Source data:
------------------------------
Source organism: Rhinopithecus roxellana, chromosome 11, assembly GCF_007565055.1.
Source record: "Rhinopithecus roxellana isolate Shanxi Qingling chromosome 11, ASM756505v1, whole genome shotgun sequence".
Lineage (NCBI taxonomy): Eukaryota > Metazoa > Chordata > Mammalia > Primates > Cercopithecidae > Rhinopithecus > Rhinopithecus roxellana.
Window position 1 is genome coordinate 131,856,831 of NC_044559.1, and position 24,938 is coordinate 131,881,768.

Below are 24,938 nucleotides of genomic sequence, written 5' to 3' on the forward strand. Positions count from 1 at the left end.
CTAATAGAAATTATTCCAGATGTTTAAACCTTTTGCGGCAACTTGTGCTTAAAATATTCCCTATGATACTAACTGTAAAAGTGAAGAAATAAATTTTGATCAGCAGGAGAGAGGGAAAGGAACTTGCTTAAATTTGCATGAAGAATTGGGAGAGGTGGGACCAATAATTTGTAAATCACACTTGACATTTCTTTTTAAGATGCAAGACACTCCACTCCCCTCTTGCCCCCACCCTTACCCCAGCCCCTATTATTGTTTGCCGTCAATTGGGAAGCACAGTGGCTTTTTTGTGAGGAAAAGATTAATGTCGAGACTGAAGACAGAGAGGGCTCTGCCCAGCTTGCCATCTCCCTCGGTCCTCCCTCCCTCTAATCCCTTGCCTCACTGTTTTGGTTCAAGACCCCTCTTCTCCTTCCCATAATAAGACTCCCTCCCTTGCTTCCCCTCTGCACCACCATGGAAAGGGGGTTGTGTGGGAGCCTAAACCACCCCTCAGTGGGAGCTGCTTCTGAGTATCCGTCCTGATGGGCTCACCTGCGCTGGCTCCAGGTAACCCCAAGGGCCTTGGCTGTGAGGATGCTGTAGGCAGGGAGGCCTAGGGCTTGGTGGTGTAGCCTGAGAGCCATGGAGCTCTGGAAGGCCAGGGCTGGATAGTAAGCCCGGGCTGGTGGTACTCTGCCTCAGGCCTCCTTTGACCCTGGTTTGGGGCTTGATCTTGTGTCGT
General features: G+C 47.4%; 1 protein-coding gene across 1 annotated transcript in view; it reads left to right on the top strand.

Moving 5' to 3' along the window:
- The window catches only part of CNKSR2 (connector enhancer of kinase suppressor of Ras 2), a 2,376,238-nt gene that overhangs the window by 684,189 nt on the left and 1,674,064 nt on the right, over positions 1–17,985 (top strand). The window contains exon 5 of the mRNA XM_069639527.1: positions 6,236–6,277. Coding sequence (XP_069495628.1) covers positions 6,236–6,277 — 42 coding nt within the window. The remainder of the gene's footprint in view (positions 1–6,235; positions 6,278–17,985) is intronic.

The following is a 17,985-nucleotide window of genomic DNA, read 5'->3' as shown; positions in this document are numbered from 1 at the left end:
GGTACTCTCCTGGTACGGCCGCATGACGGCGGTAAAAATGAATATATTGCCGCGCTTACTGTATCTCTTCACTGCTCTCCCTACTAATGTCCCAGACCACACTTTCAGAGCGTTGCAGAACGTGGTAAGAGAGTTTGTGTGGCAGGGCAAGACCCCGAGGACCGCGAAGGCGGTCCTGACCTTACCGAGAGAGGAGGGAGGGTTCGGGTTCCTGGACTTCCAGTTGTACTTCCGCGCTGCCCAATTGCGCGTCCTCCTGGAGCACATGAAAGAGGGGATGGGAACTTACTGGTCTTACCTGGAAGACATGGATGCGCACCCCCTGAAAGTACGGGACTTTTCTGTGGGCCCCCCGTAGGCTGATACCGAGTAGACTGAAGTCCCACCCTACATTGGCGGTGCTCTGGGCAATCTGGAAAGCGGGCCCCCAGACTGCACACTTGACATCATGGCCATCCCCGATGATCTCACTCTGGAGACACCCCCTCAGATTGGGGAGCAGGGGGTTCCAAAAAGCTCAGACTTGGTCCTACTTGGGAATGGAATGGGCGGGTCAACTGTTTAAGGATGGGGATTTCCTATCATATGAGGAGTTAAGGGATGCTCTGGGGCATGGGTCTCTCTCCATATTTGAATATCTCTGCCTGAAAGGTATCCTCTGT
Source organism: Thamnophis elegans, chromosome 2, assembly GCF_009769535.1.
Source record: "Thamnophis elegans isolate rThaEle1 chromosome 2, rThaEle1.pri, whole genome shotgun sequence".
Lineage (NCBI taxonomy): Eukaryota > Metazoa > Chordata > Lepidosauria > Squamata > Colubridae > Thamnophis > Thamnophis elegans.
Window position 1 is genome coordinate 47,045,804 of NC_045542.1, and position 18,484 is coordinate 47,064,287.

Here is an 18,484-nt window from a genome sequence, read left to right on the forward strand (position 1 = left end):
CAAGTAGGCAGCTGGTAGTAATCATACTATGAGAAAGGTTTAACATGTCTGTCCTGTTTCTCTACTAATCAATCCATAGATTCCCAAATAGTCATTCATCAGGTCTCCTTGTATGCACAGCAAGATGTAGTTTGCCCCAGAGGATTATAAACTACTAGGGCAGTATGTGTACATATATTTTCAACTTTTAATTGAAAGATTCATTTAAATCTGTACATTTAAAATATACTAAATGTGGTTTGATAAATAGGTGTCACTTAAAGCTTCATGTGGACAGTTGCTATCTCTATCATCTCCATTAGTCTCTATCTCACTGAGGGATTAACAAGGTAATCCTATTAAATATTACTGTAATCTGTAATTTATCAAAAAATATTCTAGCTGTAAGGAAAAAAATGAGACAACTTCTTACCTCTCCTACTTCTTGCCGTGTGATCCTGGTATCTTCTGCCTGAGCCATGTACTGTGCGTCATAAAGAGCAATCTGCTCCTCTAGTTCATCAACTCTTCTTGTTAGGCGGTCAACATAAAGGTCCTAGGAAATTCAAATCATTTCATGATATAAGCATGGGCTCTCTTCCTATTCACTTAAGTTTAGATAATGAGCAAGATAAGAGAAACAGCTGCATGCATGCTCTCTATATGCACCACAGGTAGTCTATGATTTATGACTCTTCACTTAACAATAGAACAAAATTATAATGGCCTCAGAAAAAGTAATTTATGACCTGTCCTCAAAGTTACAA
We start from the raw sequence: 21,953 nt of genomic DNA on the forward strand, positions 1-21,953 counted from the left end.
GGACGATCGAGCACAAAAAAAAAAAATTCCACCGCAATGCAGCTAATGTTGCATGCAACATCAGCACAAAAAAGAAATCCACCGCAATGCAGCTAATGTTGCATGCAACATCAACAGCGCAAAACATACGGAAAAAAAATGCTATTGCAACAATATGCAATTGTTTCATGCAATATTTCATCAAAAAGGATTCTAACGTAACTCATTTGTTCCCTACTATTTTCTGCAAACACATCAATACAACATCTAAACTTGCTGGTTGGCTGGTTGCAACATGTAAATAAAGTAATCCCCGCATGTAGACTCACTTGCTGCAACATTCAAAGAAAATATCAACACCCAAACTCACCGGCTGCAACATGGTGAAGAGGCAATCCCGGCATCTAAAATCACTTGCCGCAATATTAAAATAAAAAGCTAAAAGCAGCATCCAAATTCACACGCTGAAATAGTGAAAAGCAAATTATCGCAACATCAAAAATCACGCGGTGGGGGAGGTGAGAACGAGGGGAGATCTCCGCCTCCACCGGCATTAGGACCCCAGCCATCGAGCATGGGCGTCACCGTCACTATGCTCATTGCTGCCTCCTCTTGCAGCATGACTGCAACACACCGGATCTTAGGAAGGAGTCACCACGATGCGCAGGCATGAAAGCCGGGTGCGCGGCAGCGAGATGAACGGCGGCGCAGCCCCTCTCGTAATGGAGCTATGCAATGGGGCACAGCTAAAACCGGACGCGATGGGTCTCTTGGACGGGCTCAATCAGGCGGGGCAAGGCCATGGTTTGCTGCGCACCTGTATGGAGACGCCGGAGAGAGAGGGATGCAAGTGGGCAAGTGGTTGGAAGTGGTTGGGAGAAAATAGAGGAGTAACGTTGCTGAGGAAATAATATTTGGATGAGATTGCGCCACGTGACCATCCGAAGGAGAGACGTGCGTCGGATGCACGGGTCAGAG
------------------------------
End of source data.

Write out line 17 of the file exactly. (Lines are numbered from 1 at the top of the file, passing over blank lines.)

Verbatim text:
CAAGTAGGCAGCTGGTAGTAATCATACTATGAGAAAGGTTTAACATGTCTGTCCTGTTTCTCTACTAATCAATCCATAGATTCCCAAATAGTCATTCATCAGGTCTCCTTGTATGCACAGCAAGATGTAGTTTGCCCCAGAGGATTATAAACTACTAGGGCAGTATGTGTACATATATTTTCAACTTTTAATTGAAAGATTCATTTAAATCTGTACATTTAAAATATACTAAATGTGGTTTGATAAATAGGTGTCACTTAAAGCTTCATGTGGACAGTTGCTATCTCTATCATCTCCATTAGTCTCTATCTCACTGAGGGATTAACAAGGTAATCCTATTAAATATTACTGTAATCTGTAATTTATCAAAAAATATTCTAGCTGTAAGGAAAAAAATGAGACAACTTCTTACCTCTCCTACTTCTTGCCGTGTGATCCTGGTATCTTCTGCCTGAGCCATGTACTGTGCGTCATAAAGAGCAATCTGCTCCTCTAGTTCATCAACTCTTCTTGTTAGGCGGTCAACATAAAGGTCCTAGGAAATTCAAATCATTTCATGATATAAGCATGGGCTCTCTTCCTATTCACTTAAGTTTAGATAATGAGCAAGATAAGAGAAACAGCTGCATGCATGCTCTCTATATGCACCACAGGTAGTCTATGATTTATGACTCTTCACTTAACAATAGAACAAAATTATAATGGCCTCAGAAAAAGTAATTTATGACCTGTCCTCAAAGTTACAA